There is a quiet revolution afoot in South Africa. The gogo who takes in children so that their parents can earn a living, the many projects that aim to get children off the street, the people who make soup to feed the homeless, and the musician who gives his time to build a jazz band in a poverty-stricken township are all part of this revolution.
We need to identify and celebrate these people. We need to build a culture of hope to start changing the energy around them. We need to get excited about the future.
The Investing in the Future Awards allow members of the judging panel the rare privilege of witnessing the growth pains of South African society, as well as the hopes reflected in the actions of the people. For the past five years the awards have been given in conjunction with the Southern African Trusts’ Drivers of Change awards, which recognise those who fight to eradicate poverty in the region.
Business is ideally placed to drive this revolution to overcome poverty, and it is doing just that. Cellphone companies are creating heroes who are working with abused women and abandoned babies, saving the wetlands and teaching maths and physics. Banks are supporting income-generating projects in poverty-stricken parts of the country and insurance giants are supporting soccer programmes.
Then there is the metal company that built a bridge across a river to unite the communities who live on either side, thereby enhancing the quality of life for all. Blankets, Christmas part ies, increasing water awareness and craft projects by learners with special needs are just some of the many ways people are making a difference.
We have come a long way from the oppressive, controlling state that was South Africa pre-1994, but it is time we believed in our ability to make a difference. Surely overcoming poverty should be an easy task compared to overcoming apartheid?
We have to make the move from the nanny state, where we were told what to think, say and do, to taking charge of our future so that there will be a future for our children and their children.
Projects in which I have personally been involved include a programme for children in one of the townships in Cape Town, and a music programme for children from disadvantaged backgrounds.
The first, Project Playground, is a new project in Langa township that aims to get kids off the street and provide them with a safe space to have fun, relax and be kids, while removing them for some part of the day from the temptations of gangsterism, drugs and alcohol. The programme encompasses dance, yoga, soccer and hockey, drumming and photography.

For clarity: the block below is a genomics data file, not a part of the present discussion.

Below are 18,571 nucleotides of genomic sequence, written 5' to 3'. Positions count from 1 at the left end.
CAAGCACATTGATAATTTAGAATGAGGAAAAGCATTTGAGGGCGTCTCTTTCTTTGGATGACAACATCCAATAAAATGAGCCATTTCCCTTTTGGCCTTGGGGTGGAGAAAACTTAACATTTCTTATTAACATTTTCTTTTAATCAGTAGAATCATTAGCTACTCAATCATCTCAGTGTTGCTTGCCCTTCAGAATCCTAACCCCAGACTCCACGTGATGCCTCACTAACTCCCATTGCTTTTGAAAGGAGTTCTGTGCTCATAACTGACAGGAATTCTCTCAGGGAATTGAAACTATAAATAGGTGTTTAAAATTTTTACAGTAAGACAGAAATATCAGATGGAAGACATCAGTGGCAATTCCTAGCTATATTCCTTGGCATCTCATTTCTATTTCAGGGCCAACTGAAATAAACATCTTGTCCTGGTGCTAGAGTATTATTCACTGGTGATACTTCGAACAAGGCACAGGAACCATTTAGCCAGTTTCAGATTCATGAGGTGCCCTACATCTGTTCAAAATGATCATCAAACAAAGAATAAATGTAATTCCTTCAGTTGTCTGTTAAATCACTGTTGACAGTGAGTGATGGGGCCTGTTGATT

The Sekunjalo EduJazz concert, which showcases the talent of learners from poor communities, recently celebrated its 10th anniversary. The concert helps raise funds for bursaries and workshops to promote and develop young musicians, encouraging the spread of music and culture, and helping to alleviate the scourge of crime in communities. Currently 75 schools benefit from this initiative.
One of its products is the Delft Big Band. Delft is one of the poorest communities in the Western Cape, with high unemployment and crime rates. Yet the young people in the band are proudly making beautiful music, with borrowed or second-hand instruments — proving that it is possible to do good and get a return on the effort.
As we come to the end of what many have described as a challenging year, let’s take a moment to pat ourselves on the backs, to enjoy the good deeds that we have done and to pause a while before we again take up the challenge of building the kind of society we all wanted to grow up in.
Let’s do it for all the people of South Africa and let our efforts grow like so many gardens, spilling out of the beds we have dug and perennially returning to bless us with the fruit of our efforts.
Dr Iqbal Survé is a medical doctor, philanthropist, entrepreneur and global business leader. He is chair, chief executive and founder of the Sekunjalo Group